Curran: Brady's fire separates him from Manning

Curran: Brady's fire separates him from Manning
November 25, 2013, 1:30 pm
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FOXBORO -- Tom Brady probably didn’t change too many minds Sunday night.

In the eternal “Brady-Manning: Who ya got?” there aren’t many undecideds out there anymore. They’ve played 466 games between them, collected six MVPs, been to seven Super Bowls, made their teammates, coaches and owners untold millions and gone head-to-giant-head 14 times.

If you’re a Manning guy, you’re a Manning guy. If you’re a Brady guy, you’re a Brady guy.

Both sides have ammo.

Manning’s got better numbers, more MVPs, has had to deal with tougher defenses. And, well, he’s got the better numbers and has had to deal with tougher defenses. Oh, and Spygate, Spygate, Spygate. Plus Brady dresses weird.

Brady’s won multiple Super Bowls with good -- not great -- players around him. He went 16-0 and broke Manning’s records when he finally got a toy like Manning’s to play with. Plus, when the games are their most pressure-packed, Brady holds his water instead of springing a leak or blowing a gasket. When Brady throws a pick-six on the would-be game-winning drive of a Super Bowl like Manning did against the Saints, come knocking. Until then, shhh.

The only thing that changed Sunday night -- other than Manning’s winning percentage against Brady dropping to .286 -- was the realization at how stylistically different they are as leaders.

The force of Brady’s will and the raw nature of his competitiveness is a tide that raises his teammates’ level of play. The size of the fight in Brady -- and the conspicuousness of it -- can impact his teams more profoundly than Manning’s more clinical, detached approach, it appears.

Year after year during the Brady-Belichick Era, more talented teams with more decorated players have not gotten as much from their guys as the Patriots get from theirs.

It’s an intangible so, as such, it can be easily dismissed.

Unless you consider some of the recent evidence around it. This season against Miami, the Patriots were down 17-3 at the half. They won 27-17. Last season against the 49ers, the Patriots were down 31-3. They came back to make it 34-31 before losing 41-31.

Now, Brady isn’t out there forcing three-and-outs and turnovers to get the Patriots back in it. But there is an awareness from the defense, I think, that as long as there is time, there is a chance. That if they get stops, Brady and the offense can change momentum.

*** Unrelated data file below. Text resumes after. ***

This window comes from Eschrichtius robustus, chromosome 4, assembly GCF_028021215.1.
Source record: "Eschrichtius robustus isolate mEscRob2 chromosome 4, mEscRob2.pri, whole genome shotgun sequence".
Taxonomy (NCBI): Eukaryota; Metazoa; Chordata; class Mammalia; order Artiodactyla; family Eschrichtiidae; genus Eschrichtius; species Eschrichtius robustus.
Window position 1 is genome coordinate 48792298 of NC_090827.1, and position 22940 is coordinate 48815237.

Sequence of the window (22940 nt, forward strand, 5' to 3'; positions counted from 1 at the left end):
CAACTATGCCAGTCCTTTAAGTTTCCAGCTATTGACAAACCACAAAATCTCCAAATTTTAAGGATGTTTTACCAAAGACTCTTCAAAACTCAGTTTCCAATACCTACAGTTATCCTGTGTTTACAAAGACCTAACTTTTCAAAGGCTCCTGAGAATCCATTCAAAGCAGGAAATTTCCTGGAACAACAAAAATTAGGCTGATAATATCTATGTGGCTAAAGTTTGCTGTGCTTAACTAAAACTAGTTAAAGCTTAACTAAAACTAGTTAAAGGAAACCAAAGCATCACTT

How often do the Patriots get their collective asses kicked? Last time was at Cleveland in 2010. Even in the playoff loss to Baltimore last season, the Patriots led 13-7 before a deluge.

How often do they enter a game or -- in 2013 -- a season with so many holes and so much work to do that they shouldn’t even have the audacity to consider success? And how often do they find that success only to have people wonder how they did it or dismiss it with qualifiers?

I really think that -- as well-coached and prepared as the Patriots are -- Brady’s willingness to put himself out there as a leader and competitor has an impact.

You see Brady’s reaction to Rob Gronkowski’s touchdown Sunday night -- some bizarre, wild-eyed head-wagging dance. You wonder what impact it has on the rest of the team when a Hall of Fame icon, a corporation unto himself shows how far he is willing to let himself go in the heat of competition.

Brady doesn’t have a monopoly on comebacks. Manning’s got his and he’s gotten them against Brady and the Patriots. In the 2006 AFC Championship, he brought the Colts back from a 21-3 deficit. No comeback was more jaw-dropping than Manning’s against the defending Super Bowl champion Buccaneers in 2003 when the Colts scored 28 fourth-quarter points and won on an overtime field goal in Tampa.

But Manning is clinical. Surgical. Antiseptic. You can see him, in an office setting, entering in a perfect suit, briefcase in hand, nodding to everyone, entering his office, closing the door and re-emerging at 5 p.m.

I have never covered Manning closely as I have Brady, and I do know Manning’s teammates revere him. Would more spiked water cups and primal screams make him a better quarterback? Would more head-butting after touchdowns help? No. Because that’s not Manning. What he does and the way he’s done it has been good enough to make him -- along with Brady -- one of the five best quarterbacks to ever play.

But does Manning wring the same kind of passion and competitiveness from his teammates that Brady does? The same kind of fearlessness? Do Manning’s teams play with the same kind of chip on their shoulder that the Patriots have with Brady?

Two out of three Hall of Fame coaches may prefer Peyton Manning -- as the NBC graphic before Sunday’s game showed. Because with Manning, there are things you can quantify, I guess.

With Brady, it’s all of that. And more. It’s not Manning’s fault. He just does it differently.